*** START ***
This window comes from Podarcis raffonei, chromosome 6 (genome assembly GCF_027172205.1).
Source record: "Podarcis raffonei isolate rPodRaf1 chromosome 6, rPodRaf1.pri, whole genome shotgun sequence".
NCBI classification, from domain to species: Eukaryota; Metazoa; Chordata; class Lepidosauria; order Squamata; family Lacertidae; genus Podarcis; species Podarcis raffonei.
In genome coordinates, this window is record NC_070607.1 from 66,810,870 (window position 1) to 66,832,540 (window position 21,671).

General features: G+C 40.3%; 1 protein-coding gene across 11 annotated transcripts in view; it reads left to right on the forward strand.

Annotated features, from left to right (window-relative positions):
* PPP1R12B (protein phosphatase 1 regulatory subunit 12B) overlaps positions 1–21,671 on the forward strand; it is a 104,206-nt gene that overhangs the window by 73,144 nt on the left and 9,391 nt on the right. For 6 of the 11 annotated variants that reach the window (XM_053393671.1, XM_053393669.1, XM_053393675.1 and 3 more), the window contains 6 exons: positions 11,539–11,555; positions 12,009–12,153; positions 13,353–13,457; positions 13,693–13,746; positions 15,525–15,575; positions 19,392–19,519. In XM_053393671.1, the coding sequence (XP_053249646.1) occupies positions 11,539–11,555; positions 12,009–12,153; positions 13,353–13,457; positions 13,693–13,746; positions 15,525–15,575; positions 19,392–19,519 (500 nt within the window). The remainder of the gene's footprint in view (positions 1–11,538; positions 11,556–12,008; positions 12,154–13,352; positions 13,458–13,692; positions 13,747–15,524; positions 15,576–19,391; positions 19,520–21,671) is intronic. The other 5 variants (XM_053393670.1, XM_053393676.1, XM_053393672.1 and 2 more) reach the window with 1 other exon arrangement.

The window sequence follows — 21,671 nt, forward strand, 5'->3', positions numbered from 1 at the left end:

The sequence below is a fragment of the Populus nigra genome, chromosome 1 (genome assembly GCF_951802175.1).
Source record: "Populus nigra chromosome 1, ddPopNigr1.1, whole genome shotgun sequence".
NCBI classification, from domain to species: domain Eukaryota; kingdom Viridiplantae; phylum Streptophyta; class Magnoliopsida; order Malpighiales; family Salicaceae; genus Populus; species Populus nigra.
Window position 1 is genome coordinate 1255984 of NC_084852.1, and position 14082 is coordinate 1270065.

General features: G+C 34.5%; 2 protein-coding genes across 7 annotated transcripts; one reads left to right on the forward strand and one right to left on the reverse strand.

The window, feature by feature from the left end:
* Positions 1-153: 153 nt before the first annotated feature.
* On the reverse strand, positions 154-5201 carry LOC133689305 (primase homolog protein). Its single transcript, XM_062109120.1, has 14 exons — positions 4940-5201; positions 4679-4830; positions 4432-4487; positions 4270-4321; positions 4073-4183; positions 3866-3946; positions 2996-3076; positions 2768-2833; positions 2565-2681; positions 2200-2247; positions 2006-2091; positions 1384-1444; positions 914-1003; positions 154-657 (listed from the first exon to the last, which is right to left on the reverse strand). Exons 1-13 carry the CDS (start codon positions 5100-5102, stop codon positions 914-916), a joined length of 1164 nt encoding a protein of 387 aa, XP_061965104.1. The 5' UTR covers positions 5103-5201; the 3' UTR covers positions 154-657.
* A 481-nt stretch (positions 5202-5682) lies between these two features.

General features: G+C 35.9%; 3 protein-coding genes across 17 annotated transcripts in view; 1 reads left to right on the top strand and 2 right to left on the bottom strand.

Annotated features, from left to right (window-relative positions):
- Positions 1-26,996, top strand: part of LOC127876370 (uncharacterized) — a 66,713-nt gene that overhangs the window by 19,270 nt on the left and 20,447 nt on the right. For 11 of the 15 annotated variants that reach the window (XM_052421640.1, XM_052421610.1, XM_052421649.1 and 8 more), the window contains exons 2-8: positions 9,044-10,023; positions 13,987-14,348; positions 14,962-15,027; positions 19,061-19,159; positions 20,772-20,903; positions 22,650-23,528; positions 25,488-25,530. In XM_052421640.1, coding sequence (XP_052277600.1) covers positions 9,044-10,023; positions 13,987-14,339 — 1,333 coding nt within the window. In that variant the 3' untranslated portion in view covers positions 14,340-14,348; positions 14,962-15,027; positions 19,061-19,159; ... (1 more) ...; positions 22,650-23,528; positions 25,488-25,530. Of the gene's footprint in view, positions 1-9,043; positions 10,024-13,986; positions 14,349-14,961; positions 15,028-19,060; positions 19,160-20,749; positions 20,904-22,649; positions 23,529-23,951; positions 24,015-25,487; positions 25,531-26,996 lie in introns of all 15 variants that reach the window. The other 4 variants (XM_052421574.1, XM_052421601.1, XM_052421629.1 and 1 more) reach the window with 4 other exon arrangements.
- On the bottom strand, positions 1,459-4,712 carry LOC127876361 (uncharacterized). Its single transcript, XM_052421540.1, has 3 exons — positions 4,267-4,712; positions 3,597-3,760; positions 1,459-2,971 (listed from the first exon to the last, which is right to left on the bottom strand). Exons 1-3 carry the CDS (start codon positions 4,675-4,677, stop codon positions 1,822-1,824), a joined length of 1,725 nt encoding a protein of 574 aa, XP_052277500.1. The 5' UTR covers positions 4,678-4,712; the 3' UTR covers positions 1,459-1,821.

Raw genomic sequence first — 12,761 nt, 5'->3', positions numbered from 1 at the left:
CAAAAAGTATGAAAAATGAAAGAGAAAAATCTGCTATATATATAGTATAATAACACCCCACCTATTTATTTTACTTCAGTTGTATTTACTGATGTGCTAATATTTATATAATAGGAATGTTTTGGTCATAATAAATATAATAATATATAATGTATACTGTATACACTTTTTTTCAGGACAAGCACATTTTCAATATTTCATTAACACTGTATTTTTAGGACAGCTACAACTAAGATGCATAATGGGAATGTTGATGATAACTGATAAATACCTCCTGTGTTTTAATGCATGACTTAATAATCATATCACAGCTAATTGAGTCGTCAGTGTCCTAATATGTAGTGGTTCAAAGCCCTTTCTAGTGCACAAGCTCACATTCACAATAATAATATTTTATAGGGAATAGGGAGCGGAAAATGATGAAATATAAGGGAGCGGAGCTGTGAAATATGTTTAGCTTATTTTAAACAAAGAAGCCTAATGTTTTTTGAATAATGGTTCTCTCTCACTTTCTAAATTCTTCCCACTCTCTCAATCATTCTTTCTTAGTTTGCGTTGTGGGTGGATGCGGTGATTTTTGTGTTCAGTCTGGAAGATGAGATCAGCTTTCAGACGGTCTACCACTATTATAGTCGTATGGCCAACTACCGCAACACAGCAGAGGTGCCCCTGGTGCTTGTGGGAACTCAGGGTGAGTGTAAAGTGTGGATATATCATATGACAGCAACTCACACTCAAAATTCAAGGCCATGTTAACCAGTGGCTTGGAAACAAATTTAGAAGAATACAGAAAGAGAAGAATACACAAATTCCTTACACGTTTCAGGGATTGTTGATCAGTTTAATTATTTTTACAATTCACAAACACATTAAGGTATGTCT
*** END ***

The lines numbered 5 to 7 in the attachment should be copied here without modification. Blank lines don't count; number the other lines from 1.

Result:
General features: G+C 40.3%; 1 protein-coding gene across 11 annotated transcripts in view; it reads left to right on the forward strand.

Annotated features, from left to right (window-relative positions):
* PPP1R12B (protein phosphatase 1 regulatory subunit 12B) overlaps positions 1–21,671 on the forward strand; it is a 104,206-nt gene that overhangs the window by 73,144 nt on the left and 9,391 nt on the right. For 6 of the 11 annotated variants that reach the window (XM_053393671.1, XM_053393669.1, XM_053393675.1 and 3 more), the window contains 6 exons: positions 11,539–11,555; positions 12,009–12,153; positions 13,353–13,457; positions 13,693–13,746; positions 15,525–15,575; positions 19,392–19,519. In XM_053393671.1, the coding sequence (XP_053249646.1) occupies positions 11,539–11,555; positions 12,009–12,153; positions 13,353–13,457; positions 13,693–13,746; positions 15,525–15,575; positions 19,392–19,519 (500 nt within the window). The remainder of the gene's footprint in view (positions 1–11,538; positions 11,556–12,008; positions 12,154–13,352; positions 13,458–13,692; positions 13,747–15,524; positions 15,576–19,391; positions 19,520–21,671) is intronic. The other 5 variants (XM_053393670.1, XM_053393676.1, XM_053393672.1 and 2 more) reach the window with 1 other exon arrangement.